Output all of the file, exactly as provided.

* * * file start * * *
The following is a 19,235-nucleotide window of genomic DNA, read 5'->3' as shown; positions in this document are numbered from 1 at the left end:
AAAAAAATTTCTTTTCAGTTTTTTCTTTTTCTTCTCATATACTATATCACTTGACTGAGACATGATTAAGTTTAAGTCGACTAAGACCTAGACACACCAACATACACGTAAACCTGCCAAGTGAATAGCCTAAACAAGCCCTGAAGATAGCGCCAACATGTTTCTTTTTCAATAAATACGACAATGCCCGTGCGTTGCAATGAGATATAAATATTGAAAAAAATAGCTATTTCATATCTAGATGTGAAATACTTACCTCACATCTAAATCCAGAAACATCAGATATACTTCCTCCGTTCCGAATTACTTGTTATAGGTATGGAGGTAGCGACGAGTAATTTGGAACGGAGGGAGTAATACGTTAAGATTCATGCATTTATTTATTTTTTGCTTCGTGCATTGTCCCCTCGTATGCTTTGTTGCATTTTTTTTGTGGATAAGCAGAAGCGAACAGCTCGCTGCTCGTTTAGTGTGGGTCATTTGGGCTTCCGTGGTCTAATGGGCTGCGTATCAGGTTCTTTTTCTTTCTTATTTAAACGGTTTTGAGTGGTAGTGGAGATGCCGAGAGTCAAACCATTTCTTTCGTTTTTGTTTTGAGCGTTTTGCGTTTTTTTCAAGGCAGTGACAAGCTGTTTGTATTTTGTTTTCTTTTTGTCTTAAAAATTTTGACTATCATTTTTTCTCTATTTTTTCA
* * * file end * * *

The following is a 19,235-nucleotide window of genomic DNA, read 5'->3' as shown; positions in this document are numbered from 1 at the left end:
AAAAAAATTTCTTTTCAGTTTTTTCTTTTTCTTCTCATATACTATATCACTTGACTGAGACATGATTAAGTTTAAGTCGACTAAGACCTAGACACACCAACATACACGTAAACCTGCCAAGTGAATAGCCTAAACAAGCCCTGAAGATAGCGCCAACATGTTTCTTTTTCAATAAATACGACAATGCCCGTGCGTTGCAATGAGATATAAATATTGAAAAAAATAGCTATTTCATATCTAGATGTGAAATACTTACCTCACATCTAAATCCAGAAACATCAGATATACTTCCTCCGTTCCGAATTACTTGTTATAGGTATGGAGGTAGCGACGAGTAATTTGGAACGGAGGGAGTAATACGTTAAGATTCATGCATTTATTTATTTTTTGCTTCGTGCATTGTCCCCTCGTATGCTTTGTTGCATTTTTTTTGTGGATAAGCAGAAGCGAACAGCTCGCTGCTCGTTTAGTGTGGGTCATTTGGGCTTCCGTGGTCTAATGGGCTGCGTATCAGGTTCTTTTTCTTTCTTATTTAAACGGTTTTGAGTGGTAGTGGAGATGCCGAGAGTCAAACCATTTCTTTCGTTTTTGTTTTGAGCGTTTTGCGTTTTTTTCAAGGCAGTGACAAGCTGTTTGTATTTTGTTTTCTTTTTGTCTTAAAAATTTTGACTATCATTTTTTCTCTATTTTTTCA